I made a mistake a few weeks ago. I double-booked myself, and it wasn't just a coffee date. My double-booking meant that one way or another, I was going to disappoint someone close to me. I was embarrassed and so disappointed in myself.
I told this story to my best friend and she responded (as she always does) with grace and empathy. "I feel like you're describing my life," she said, "so I'll tell you what I'm sure you'd tell me. Everyone makes mistakes like that sometimes." She went on to say that she was beating herself up for a similar error but listening to me tell my story reminded her to offer herself the same grace she was offering me.
When we care about people, we gladly and generously share the encouragement and truth they need in moments of struggle or weakness. We offer solidarity and a "me too," and we believe these things for them. So why is it so hard to believe them for ourselves?
At 1 year old, my oldest son Ian received a set of magnetic blocks for Christmas. They've gone on to become one of the most used toys in our home—the boys can spend hours every day building towers, houses, and cars. The thing about Magnatiles, though, is that they are a bit wobbly. You can imagine what this is like for a toddler with chubby hands and a limited understanding of physics.
If Ian's structure fell, he would always scream, knock the rest of it over, and throw himself onto the floor in a fit. He's grown past this a bit, but now my youngest has taken up the habit. So, wherever you find Magnatiles in our home, you'll likely find my boys' tempers lurking.
We spend a lot of time talking about how it's okay when things fall down. That we can rebuild, and that sometimes it's just the nature of the game. We talk about taking deep breaths and trying again. And again, and again, and again.
Once, while I was still pregnant with my youngest Leo, Ian grabbed my hand and sat me down on the living room floor. "Build big house, Mama, pwease," he said. I'm no architect, but I set out to build the biggest house our stash of magnets would allow. I didn't have the exact pieces I needed to make it sturdy and I kept bumping it with my clumsy hands. (The apple doesn't fall far from the tree, perhaps.) The fourth or fifth time I knocked it over, I let out a loud, "Ughh!"
Ian looked up at me and said, "That okay, Mama. You build new house!"
A few weeks later, the same thing happened. I made a batch of meatballs to serve with spaghetti, only to realize that we didn't have any pasta sauce in the house. In moments like that, I am likely to succumb to the inner critic who says that I will never be able to get my act together, can't remember a simple thing, am terrible at this housewife gig. These small mistakes reveal that I am still struggling with perfectionism in the worst way.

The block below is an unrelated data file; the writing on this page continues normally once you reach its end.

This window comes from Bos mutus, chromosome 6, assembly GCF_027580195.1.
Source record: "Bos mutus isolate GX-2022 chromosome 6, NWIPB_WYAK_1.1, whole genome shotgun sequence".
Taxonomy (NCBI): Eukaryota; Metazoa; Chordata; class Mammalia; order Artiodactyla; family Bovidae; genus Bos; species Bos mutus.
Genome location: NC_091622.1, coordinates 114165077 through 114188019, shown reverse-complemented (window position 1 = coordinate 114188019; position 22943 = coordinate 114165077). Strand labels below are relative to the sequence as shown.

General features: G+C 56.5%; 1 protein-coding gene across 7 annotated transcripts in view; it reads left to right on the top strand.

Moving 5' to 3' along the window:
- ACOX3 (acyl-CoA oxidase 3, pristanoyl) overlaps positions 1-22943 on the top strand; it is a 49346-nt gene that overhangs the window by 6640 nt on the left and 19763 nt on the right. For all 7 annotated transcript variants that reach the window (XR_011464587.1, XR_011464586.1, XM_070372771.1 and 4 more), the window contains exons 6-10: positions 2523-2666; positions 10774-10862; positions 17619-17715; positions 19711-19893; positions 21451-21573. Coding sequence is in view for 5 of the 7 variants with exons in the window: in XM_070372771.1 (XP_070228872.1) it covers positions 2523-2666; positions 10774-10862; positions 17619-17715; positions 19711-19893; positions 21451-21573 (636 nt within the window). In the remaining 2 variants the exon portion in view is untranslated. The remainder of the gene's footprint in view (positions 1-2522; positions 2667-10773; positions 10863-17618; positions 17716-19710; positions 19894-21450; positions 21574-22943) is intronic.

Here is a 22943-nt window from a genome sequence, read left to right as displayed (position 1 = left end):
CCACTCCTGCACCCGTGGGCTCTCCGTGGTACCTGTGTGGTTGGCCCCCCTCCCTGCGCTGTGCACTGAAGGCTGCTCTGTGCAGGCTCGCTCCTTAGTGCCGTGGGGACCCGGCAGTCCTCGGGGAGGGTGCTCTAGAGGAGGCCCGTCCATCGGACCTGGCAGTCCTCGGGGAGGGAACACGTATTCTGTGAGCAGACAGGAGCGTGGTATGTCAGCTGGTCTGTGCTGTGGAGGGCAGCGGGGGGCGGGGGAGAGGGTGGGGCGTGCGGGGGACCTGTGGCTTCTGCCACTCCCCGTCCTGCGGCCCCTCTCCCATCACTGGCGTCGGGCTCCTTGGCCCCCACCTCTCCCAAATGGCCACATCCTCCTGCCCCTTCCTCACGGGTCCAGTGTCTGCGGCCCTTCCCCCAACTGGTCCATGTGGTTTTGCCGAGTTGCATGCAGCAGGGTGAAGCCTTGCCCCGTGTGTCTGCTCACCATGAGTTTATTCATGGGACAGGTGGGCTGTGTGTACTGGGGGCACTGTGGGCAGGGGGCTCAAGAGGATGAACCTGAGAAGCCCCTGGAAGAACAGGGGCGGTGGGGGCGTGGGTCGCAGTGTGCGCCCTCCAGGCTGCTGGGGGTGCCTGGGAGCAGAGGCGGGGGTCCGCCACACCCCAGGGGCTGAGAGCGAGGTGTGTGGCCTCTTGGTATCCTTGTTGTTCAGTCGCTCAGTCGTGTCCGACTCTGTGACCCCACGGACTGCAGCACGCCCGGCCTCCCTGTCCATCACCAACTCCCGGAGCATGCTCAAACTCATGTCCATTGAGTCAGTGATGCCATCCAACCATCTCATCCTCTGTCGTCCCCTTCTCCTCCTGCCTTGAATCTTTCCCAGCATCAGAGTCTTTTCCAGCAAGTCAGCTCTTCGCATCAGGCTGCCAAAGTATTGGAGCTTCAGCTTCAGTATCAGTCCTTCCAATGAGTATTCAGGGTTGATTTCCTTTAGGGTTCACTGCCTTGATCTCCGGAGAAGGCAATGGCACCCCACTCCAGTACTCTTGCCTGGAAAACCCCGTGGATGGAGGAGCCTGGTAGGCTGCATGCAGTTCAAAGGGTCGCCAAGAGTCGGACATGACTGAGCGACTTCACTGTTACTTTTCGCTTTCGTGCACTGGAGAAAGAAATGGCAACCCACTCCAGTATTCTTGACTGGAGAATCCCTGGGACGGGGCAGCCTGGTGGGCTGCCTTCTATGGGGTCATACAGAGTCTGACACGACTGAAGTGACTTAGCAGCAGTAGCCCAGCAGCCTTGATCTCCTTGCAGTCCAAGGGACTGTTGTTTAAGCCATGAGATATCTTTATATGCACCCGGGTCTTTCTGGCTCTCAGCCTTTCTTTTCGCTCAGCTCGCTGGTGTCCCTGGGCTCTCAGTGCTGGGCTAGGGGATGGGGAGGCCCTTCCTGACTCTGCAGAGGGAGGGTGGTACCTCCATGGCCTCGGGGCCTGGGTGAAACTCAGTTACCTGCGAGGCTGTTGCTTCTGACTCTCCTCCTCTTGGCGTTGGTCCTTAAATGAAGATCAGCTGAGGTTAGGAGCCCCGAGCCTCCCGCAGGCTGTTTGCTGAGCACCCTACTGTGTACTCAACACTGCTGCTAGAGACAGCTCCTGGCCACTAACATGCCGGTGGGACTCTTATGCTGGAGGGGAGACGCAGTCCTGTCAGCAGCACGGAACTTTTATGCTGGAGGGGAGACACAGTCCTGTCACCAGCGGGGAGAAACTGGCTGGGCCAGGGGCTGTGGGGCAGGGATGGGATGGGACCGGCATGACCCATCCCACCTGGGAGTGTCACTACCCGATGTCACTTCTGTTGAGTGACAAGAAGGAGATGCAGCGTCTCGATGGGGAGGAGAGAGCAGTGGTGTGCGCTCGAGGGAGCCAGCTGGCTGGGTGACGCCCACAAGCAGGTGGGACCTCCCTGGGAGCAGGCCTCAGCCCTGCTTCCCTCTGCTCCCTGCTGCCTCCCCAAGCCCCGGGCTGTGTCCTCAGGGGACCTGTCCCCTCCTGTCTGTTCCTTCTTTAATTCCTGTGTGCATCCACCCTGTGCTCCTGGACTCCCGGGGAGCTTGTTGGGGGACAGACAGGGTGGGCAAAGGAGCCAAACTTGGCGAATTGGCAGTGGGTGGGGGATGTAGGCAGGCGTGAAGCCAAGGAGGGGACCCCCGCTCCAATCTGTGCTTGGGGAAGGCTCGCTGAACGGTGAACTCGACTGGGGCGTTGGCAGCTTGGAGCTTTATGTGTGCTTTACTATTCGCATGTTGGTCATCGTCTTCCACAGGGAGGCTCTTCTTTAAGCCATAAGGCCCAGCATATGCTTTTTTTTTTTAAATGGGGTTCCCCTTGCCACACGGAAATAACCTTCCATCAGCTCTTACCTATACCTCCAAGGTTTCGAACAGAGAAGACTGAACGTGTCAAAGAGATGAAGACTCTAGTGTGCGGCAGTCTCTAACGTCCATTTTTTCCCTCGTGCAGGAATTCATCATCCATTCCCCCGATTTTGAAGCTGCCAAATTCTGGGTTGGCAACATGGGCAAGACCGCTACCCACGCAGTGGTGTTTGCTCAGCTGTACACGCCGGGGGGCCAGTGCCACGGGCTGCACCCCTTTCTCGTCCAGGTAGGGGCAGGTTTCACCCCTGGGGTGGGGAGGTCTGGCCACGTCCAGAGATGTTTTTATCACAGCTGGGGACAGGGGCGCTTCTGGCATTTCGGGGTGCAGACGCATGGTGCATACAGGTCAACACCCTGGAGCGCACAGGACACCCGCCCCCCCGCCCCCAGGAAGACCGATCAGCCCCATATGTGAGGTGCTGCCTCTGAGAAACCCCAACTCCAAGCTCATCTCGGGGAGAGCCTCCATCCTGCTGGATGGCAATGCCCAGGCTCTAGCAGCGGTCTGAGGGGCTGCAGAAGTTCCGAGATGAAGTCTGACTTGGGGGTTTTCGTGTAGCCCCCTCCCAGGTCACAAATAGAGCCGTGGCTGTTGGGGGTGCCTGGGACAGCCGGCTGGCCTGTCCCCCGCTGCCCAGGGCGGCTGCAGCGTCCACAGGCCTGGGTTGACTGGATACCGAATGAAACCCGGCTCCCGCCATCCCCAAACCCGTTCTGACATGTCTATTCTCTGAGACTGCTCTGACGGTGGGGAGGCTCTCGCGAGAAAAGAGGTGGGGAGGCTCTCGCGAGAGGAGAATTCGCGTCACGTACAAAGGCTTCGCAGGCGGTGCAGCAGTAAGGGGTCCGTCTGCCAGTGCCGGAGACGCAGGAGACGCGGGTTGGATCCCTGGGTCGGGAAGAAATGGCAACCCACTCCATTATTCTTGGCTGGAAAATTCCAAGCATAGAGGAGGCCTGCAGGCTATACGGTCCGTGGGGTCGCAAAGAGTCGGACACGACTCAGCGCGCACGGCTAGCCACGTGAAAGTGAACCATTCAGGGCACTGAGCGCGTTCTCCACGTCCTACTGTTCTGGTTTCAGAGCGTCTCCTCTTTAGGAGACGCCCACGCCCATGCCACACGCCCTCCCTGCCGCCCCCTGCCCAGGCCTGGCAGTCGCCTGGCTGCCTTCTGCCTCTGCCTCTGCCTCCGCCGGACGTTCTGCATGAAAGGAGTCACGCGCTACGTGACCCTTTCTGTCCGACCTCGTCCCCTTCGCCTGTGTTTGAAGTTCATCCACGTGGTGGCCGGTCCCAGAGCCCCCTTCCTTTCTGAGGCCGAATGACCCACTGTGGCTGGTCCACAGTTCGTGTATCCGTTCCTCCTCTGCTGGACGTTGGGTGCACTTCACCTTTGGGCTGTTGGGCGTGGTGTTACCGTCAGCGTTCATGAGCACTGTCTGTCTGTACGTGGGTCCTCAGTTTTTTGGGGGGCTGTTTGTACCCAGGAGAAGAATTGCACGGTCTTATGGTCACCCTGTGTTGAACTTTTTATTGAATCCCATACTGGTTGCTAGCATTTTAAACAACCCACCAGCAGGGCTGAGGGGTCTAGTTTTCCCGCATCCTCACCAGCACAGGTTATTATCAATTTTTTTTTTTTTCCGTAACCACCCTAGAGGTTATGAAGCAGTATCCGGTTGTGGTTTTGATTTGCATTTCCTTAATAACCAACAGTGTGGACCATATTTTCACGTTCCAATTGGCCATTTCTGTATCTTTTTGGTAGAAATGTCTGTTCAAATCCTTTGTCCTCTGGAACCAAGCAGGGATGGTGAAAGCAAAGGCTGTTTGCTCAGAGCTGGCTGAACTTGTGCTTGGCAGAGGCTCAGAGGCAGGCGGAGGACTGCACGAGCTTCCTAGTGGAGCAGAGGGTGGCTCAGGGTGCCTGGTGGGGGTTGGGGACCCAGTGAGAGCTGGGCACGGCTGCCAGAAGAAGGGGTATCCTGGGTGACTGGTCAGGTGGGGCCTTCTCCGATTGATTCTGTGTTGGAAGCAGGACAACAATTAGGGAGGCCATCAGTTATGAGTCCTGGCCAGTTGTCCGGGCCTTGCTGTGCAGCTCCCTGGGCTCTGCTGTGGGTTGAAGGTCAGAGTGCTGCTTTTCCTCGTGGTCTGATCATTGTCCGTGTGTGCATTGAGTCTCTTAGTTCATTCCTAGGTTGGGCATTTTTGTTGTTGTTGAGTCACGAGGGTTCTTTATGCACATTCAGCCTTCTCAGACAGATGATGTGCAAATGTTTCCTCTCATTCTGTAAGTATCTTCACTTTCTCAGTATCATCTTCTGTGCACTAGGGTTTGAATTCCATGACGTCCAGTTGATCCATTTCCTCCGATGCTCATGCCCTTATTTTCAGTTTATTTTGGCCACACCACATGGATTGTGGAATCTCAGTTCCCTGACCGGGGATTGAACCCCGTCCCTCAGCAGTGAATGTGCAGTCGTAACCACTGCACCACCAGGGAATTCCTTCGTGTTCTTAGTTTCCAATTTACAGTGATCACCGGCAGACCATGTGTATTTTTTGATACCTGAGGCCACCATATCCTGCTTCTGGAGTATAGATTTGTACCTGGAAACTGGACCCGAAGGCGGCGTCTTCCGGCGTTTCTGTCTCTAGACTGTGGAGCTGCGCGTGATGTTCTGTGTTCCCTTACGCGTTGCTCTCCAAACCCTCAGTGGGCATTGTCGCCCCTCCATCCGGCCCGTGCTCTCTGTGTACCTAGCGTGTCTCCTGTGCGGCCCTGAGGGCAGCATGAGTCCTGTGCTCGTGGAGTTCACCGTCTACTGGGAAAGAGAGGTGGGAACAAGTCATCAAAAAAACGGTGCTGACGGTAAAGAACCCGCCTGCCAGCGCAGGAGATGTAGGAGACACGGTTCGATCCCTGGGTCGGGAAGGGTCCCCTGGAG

Just minutes before, Ian had been dancing around the kitchen yelling, "Hooray! Yummy meatballs! Hooray!" I looked at him and said, "Ian, we can't have meatballs. I forgot the sauce." I expected a meltdown, but he looked at me and gently said, "That okay, Mama. You no need be sad."
I wish I recorded videos of those little moments, so I could play them back for him in the future. Every time he knocks over a block tower, can't sound out a word, or doesn't make the team, I could gently remind him: "Try again, sweet boy."
Each time he grows frustrated, loses hope, and needs to be reminded of who he is, I can remind him: "Deep inside, little man, you know the truth. Failure is fine. Mistakes are good. Let's try again. You are brave. You are loved. You are enough."
I know that in those sweet moments, he was mostly mimicking me. He heard me offer those same phrases many times before. Today, he tells his little brother not to worry, only to quickly follow up with his own frustration-fueled meltdown. But you know what? I think there's value in the mimicking. Maybe if that thought—it's okay, deep breath, try again—crosses his mind every time a tower falls, he will eventually internalize it. The deep breaths and second chances will become second-nature, as much as a tantrum is during the terrible twos. I have hope.
This is the thing about parenthood: I need the reminders as much as my children do.
Motherhood helps me recognize my own weaknesses while learning to help my children avoid the same pitfalls. I don't want failure to derail my boys and their sister the way it often has derailed me. I want them to know their identity is not molded by their achievements, friendships, or reputation.
Maybe if we actually believed the things we say, the entire structures of our lives, vocations, and relationships would feel less tenuous. We'd believe that even if they got knocked down, we could put them back up just the same as before but with the weaker areas reinforced, stronger in the long run.
We'd step less gingerly around for fear of knocking them over. We'd build with enthusiasm instead of the fear of making mistakes along the way.